THE BLOG
11/07/2010 04:37 pm ET Updated Dec 06, 2017

The Progressive Case for Steny Hoyer as Minority Whip

Let us suppose that you're not satisfied with the progress that was made on progressive priorities over the last two years, and you want another bite at the governance apple - preferably sooner, rather than later. Suppose, in fact, you would like to retake the House in 2012: hold the Senate, hold the White House, take the House.

How do we do that?

Well, the first thing to understand is that you can't retake the House without winning a bunch of Republican-leaning districts. There are 435 voting representatives in the House, and 218 make a majority. Unfortunately, there are only 192 Democratic-leaning districts, plus 9 that are even versus 234 that are Republican-leaning.

2010-11-06-images-PVIgraph.gif

(You'll note that the graph isn't symmetrical. That's because of gerrymandering: the Republicans have done a good job of drawing district lines so that there are a greater number of Republican districts than Democratic ones, which they do by making Democratic districts VERY Democratic.)

At this point it's clear that Nancy Pelosi will be the Minority Leader. (Yay!) Not only does she handily have the votes of a majority of the Democratic caucus, she also doesn't have a credible challenger. Steny Hoyer has been quite clear that he would support her and offer no challenge if she chose to run, and she has chosen to run. He, in turn, has kept his word.

However, there is a fight going on between Steny Hoyer, currently the House Majority Leader, and Jim Clyburn, currently the House Majority Whip, on who should take the House Minority Whip position.

Normally, you'd expect everyone on the Democratic side to just move down a slot:
  • Speaker Pelosi moves down one slot and becomes Minority Leader Pelosi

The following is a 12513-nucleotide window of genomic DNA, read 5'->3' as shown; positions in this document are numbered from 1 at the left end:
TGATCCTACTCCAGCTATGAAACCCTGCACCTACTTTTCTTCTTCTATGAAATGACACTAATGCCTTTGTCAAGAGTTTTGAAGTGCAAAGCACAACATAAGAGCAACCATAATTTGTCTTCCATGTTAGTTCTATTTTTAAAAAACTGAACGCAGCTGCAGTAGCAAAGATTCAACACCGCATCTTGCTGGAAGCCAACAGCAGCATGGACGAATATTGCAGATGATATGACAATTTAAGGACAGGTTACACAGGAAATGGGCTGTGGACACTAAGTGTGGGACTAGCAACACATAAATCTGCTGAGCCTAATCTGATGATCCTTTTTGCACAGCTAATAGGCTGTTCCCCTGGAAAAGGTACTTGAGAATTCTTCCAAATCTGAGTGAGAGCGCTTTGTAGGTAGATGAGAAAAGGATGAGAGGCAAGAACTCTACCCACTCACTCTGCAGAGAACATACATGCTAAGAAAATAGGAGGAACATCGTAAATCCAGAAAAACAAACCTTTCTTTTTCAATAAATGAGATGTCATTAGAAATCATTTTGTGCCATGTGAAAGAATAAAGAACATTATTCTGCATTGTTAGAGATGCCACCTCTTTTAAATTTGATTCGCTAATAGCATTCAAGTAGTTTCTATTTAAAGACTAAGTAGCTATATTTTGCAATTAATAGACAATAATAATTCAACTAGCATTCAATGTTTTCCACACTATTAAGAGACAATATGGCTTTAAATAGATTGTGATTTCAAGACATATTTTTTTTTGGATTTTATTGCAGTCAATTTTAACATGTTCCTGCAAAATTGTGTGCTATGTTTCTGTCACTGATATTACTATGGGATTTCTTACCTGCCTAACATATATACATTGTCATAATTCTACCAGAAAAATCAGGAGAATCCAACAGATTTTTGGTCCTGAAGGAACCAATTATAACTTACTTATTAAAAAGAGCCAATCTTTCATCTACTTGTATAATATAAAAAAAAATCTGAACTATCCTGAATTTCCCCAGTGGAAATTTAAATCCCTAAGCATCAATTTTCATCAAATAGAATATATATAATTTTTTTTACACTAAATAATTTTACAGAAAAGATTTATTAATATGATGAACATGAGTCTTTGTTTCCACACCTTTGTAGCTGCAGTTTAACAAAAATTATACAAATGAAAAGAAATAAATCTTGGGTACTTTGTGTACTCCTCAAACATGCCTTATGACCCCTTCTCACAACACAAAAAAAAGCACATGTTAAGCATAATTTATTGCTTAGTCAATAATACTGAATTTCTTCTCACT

• Majority Leader Hoyer moves down one slot and becomes Minority Whip Hoyer
  • Majority Whip Clyburn moves down one slot and becomes Caucus Chair Clyburn
  • ...and so forth.

But it should be noted that the leadership in the next Congress will have an impact on the likelihood that we retake the House. So how would we want Democratic House leadership structured to maximize our chances of retaking the House in 2012?

To win in Republican-leaning districts, candidates are generally going to need party support, validation in the press as credible candidates, and money. It would be good if our Democratic leadership team was constructed to be able to deliver that. In particular, we're going to want at least one senior member who will raise money like crazy and spread it around generously to every remotely-viable Democratic candidate who needs it via all available methods: from a campaign account, from a leadership PAC, by bundling and directing contributions from other PACs and donors, and by giving generously to the party committees. In addition, we'd want such a person to be willing to criss-cross the country to do events with candidates in their districts to raise money and lend credibility to their efforts, both for the sake of exciting local support from donors and activists, and in order to generate positive press that takes the candidates seriously.

That's a grueling job: raising money and travelling incessantly are not on most member's favorite-activities list. But that's what we need. And because we need to win a bunch of marginal and Republican-leaning districts, we need it from someone who can go to such districts and be seen as credible, as a heavyweight, whose presence will help pretty much every candidate they touch regardless of that candidate's specific ideology.

Conveniently, we have just such a person. His name is Steny Hoyer.

When I ran in 2006 and 2008, Steny Hoyer was the first member of Democratic leadership to come help me. He did fundraisers, he talked to press, he sent money from his leadership PAC and his campaign account, he bundled checks from donors - whatever I needed, he tried to help. When he came to help, big donors took me more seriously as a candidate and started writing checks. When he came to help, local press took me more seriously as a candidate and started covering the race. When he came to help, organized labor decided I was viable and started to engage.

In the last several cycles, he's helped every remotely viable Democratic candidate, from the most progressive to the most conservative. He raised and donated millions, helping candidates from Alan Grayson and Tarryl Clark to Allen Boyd and Bobby Bright. He had a big role in building the last majority, and he'll be important to building the next one.

I'm thrilled that Nancy Pelosi will continue to lead House Democrats in the next Congress. But as someone who is also worried about what happens in the Congress after that, I'm strongly in favor of Steny Hoyer being her second -- with Jim Clyburn, in turn, becoming the Caucus Chair.